MODULE OUTCOMES • Have an understanding of vaccination • Investigate the structure and functions of skin, and how vaccines/drugs are delivered through it • Understand why transdermal patches offer advantages over current immunisation practises • Identify recent developments in nanotechnology and how they impact on vaccination strategy and other health outcomes.
WHAT IF? WHAT IF YOU NEVER HAD TO HAVE ANOTHER NEEDLE?
WHAT IF? WHAT IF YOU COULD PREVENT DISEASE MORE EASILY IN DEVELOPING COUNTRIES?
DID YOU KNOW? • “A young person with Type 1 diabetes will use up to 1500 syringes a year” - Associate Professor John Fitzgerald, School of Population Health, University of Melbourne, July 2007 • Globally, around 30 billion syringes are used per year; 800 million are used by Australians.
WHAT IF? What if there was an alternative to needles for delivery of vaccines and drugs like insulin?
WHAT IS A TRANSDERMAL PATCH? Example of transdermal patch Delivery of drug/vaccine into skin • Definition–An adhesive patch containing micro sized needles that painlessly penetrate the skin to deliver nano-formulated drugs and vaccines. • (This example developed by Nanotechnology Victoria)
ACTIVITY 1 Complete the VaccinationSWOT Analysis Activityto compare the strengths and weaknesses of conventional and transdermal methods of vaccination.
HOW DO VACCINES WORK? • Vaccines deliver antigens to the skin or blood stream – antigens are fragments of infectious agents • The antigen is gobbled up by an antigen presenting cell (APC) • The APC travels to a lymph node where it interacts with lymphocytes (a type of immune cell).
HOW DO VACCINES WORK? • In the lymph node, specific lymphocytes targeted at the antigen in the vaccine are produced- these cells persist in the body as memory cells • Then if an actual infectionoccurs, the memory cells are primed and ready to act and combat the infectione.g. produce antibodies specific to the antigen.
ANIMATION Watch the VaccinationandTransdermal Patch Animationsto improve your understanding of delivering vaccines and drugs via the skin.
BENEFITS OF TRANSDERMAL PATCHES What are the benefits of transdermal delivery from a medical point of view?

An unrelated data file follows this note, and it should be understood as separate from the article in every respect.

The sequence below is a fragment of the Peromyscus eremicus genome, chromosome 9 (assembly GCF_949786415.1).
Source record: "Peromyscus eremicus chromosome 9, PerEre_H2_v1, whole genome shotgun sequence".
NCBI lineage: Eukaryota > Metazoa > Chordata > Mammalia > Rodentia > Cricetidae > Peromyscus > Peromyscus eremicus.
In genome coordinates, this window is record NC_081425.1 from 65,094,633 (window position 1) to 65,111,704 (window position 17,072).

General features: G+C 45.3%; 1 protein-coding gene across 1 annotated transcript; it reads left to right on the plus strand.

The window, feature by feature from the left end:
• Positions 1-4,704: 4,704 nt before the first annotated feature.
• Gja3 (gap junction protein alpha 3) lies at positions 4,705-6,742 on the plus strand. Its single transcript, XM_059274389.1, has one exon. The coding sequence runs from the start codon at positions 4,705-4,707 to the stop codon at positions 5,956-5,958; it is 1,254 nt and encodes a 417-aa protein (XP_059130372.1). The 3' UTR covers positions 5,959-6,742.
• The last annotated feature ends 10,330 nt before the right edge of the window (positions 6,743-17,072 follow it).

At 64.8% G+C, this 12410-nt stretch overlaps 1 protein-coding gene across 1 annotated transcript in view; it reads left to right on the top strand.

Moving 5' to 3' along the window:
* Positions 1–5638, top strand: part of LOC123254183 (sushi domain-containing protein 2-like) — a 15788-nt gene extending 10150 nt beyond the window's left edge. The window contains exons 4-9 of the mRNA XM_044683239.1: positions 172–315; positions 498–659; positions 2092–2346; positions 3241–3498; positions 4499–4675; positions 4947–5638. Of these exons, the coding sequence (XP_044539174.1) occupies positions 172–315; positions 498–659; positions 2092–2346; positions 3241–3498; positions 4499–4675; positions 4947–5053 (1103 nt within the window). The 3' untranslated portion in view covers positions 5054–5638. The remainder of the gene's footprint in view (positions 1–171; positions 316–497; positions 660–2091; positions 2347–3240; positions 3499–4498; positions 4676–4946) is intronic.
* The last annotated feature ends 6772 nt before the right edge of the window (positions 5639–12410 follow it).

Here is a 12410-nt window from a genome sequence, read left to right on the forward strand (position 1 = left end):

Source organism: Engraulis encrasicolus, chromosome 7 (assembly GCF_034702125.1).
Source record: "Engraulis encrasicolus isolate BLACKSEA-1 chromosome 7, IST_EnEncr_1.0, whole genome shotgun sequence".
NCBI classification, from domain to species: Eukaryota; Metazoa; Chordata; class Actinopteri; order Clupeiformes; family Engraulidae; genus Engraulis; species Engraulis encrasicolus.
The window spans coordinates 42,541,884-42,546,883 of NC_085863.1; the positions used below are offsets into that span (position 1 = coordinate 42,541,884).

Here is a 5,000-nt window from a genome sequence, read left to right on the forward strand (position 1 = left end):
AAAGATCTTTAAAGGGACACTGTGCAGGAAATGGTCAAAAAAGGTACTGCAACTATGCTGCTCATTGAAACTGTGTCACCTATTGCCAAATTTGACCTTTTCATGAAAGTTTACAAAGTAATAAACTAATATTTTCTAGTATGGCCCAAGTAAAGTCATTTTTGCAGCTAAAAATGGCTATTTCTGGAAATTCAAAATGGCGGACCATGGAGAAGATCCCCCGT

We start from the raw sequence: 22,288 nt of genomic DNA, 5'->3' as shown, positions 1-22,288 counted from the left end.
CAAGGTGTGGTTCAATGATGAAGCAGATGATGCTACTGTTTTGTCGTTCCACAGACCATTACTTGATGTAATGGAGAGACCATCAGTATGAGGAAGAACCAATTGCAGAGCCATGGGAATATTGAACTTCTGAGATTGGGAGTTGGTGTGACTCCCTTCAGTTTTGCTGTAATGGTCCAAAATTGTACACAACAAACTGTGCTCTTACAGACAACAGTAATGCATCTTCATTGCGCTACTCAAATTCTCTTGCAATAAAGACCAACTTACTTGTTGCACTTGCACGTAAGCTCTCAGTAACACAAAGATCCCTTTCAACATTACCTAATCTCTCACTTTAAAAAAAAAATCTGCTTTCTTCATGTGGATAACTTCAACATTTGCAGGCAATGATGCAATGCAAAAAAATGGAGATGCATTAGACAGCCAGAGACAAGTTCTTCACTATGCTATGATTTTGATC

BENEFITS OF TRANSDERMAL PATCHES • Protrusions can be specifically engineered to ensure: • Delivery directly to immune cells therefore less material required • Painless application and no scar tissue formation • Versatility in applications: vaccines, drugs, hormones, wound healing proteins. Microscopic images of transdermal patch protrusions
BENEFITS OF TRANSDERMAL PATCHES • Transdermal patches can deliver nano-formulated drugs/vaccines, which- have unique properties- can easily enter blood vessels once delivered to skin- can target particular cell types, such as immune cells • Examples of drugs that could be patch-delivered: - proteins such as insulin • Examples of vaccines that could be patch delivered:- protein vaccines- DNA vaccines.
BENEFITS OF TRANSDERMAL PATCHES • Due to directed delivery of nano-formulated drugs/vaccines, the use of patches means that- only small quantities of drugs/vaccines are required- less drug/vaccine is ‘wasted’ i.e. dispersed in blood or connective tissue before it reaches target cells- less side effects due to small dosage delivered directly to target cells - an optimal immune response is generated.
NANO-FORMULATED VACCINES TRIGGER AN OPTIMAL IMMUNE RESPONSE Data was generated by vaccinating mice with various sized particles, and then counting the number of activated immune cells.
ADVANTAGES OF TRANSDERMAL PATCHES: SUMMARY • Delivery of nano-sized particles directly to the immune system • Delivery of molecules that normally cannot penetrate the skin • Lower dosages = less side effects • Easy to use, no needle-stick injury, low risk of infection, pain-free • Can be self-administered, or given by a non-medical person • Smaller, lighter, lower transport cost • Mass production = cost benefits • Suitable for public health programse.g. air-drop into disaster zones • Suitable for veterinary purposes • Biocompatible and biodegradable material used to make patches • Can achieve short- & long-term delivery.
OTHER EXAMPLES OF TRANSDERMAL PATCHES • In addition to Nanotechnology Victoria, other groups within Australia are working on transdermal patches eg Dr Mark Kendall at AIBN, Queensland- developing a micro-nano projection array patch (‘Nanopatch’)- could be used for vaccination or DNA delivery- vaccine/DNA molecules are ‘dry-coated’ on to the patch projections for delivery to target cells through the top layer of skin (epidermis) • Nicotine patches (to help smokers quit)- plastic chamber within patch containsnicotine- a selectively permeable membrane allows diffusion of nicotine into the skin.